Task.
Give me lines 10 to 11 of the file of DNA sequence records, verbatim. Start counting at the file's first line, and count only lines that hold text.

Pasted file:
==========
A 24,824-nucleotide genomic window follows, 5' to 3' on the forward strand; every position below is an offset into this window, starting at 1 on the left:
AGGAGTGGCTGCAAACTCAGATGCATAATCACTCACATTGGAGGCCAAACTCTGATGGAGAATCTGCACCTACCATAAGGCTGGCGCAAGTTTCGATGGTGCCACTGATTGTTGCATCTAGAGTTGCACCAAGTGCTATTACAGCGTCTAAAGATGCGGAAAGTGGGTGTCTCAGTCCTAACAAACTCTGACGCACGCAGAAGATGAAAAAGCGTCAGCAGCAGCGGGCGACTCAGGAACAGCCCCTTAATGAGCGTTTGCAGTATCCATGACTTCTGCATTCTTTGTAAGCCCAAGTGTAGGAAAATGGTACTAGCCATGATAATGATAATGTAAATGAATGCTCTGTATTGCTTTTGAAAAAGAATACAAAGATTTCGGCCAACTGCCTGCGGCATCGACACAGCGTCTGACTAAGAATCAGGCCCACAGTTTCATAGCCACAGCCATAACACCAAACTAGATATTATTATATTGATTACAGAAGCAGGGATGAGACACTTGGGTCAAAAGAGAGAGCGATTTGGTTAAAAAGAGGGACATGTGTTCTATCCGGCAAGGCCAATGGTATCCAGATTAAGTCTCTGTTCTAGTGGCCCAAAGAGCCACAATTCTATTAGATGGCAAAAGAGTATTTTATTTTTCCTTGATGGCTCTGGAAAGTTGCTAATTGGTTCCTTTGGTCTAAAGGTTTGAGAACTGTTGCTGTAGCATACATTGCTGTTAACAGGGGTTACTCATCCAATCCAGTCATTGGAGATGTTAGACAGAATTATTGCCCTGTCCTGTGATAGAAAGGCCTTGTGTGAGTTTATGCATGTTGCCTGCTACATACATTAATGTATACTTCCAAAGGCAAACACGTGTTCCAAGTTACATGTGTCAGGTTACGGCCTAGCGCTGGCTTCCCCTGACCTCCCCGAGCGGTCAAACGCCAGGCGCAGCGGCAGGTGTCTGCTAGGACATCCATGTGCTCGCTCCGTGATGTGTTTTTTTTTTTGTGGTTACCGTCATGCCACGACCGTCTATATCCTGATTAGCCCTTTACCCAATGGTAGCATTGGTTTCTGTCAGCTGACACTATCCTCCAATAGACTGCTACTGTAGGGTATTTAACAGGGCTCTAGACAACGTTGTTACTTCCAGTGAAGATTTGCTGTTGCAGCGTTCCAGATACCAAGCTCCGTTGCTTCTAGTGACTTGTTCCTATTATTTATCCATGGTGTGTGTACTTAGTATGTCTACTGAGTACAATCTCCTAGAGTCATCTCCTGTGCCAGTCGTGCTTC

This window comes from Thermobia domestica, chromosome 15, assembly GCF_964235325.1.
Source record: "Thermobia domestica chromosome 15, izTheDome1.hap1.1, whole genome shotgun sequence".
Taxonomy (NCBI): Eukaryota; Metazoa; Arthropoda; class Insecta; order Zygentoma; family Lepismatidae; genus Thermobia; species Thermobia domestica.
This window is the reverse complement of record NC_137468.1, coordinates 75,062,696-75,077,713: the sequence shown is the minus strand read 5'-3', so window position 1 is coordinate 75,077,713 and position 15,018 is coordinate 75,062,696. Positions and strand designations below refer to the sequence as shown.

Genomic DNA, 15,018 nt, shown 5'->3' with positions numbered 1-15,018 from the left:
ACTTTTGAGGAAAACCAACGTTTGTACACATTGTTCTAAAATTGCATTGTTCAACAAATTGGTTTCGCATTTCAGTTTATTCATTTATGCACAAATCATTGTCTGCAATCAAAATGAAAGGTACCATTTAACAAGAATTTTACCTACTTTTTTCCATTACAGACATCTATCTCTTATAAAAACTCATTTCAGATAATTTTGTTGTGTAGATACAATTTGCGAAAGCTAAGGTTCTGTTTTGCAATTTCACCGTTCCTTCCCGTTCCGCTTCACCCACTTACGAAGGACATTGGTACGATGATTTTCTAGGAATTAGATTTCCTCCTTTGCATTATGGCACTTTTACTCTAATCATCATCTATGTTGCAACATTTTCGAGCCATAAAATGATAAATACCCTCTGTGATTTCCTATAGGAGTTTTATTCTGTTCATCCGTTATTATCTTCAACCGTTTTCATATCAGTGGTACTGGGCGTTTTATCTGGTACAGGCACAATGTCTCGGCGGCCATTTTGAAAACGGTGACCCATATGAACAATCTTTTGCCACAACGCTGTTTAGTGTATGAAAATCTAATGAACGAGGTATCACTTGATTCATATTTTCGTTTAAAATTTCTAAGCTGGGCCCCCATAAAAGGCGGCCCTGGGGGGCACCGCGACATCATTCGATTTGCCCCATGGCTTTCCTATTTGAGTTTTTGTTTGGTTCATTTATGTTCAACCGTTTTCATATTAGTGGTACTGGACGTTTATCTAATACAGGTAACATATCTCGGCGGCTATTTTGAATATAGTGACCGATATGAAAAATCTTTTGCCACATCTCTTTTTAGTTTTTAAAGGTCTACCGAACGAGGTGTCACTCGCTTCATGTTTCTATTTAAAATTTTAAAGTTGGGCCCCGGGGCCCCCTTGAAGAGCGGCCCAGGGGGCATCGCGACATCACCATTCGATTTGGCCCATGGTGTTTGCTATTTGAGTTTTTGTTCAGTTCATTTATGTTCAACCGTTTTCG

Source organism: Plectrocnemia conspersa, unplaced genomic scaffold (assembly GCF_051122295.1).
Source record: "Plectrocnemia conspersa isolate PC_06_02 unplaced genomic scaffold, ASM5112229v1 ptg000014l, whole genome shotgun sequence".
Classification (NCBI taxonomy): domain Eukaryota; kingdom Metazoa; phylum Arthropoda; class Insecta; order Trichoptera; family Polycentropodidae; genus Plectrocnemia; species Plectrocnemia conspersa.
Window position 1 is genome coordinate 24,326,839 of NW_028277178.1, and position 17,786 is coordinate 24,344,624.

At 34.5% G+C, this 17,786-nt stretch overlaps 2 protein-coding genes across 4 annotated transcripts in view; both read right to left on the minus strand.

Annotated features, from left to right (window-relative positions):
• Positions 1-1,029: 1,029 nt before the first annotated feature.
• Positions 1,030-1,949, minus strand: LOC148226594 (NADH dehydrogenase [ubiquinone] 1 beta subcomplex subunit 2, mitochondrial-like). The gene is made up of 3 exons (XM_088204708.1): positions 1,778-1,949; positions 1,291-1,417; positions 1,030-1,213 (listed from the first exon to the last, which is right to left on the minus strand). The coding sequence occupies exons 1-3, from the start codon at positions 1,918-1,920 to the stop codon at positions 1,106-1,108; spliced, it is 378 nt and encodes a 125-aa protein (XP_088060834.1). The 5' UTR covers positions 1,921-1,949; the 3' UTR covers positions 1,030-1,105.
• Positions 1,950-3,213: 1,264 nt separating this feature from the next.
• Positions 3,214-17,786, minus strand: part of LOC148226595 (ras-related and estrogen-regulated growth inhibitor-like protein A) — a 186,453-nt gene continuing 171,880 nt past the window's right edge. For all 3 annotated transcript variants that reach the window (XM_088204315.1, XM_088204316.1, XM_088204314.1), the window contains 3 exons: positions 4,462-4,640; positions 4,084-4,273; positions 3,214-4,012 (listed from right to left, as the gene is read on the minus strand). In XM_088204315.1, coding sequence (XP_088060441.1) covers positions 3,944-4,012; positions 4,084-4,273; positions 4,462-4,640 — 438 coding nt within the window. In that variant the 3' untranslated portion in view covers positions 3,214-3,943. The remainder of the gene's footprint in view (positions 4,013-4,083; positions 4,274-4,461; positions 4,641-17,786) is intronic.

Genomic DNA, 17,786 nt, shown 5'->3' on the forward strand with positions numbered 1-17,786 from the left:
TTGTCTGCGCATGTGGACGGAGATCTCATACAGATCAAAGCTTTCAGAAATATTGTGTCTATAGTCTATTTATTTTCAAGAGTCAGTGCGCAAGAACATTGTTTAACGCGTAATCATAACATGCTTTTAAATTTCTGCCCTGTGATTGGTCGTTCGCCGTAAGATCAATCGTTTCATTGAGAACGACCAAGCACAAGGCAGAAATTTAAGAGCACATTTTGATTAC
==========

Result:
Source record: "Plectrocnemia conspersa isolate PC_06_02 unplaced genomic scaffold, ASM5112229v1 ptg000014l, whole genome shotgun sequence".
Classification (NCBI taxonomy): domain Eukaryota; kingdom Metazoa; phylum Arthropoda; class Insecta; order Trichoptera; family Polycentropodidae; genus Plectrocnemia; species Plectrocnemia conspersa.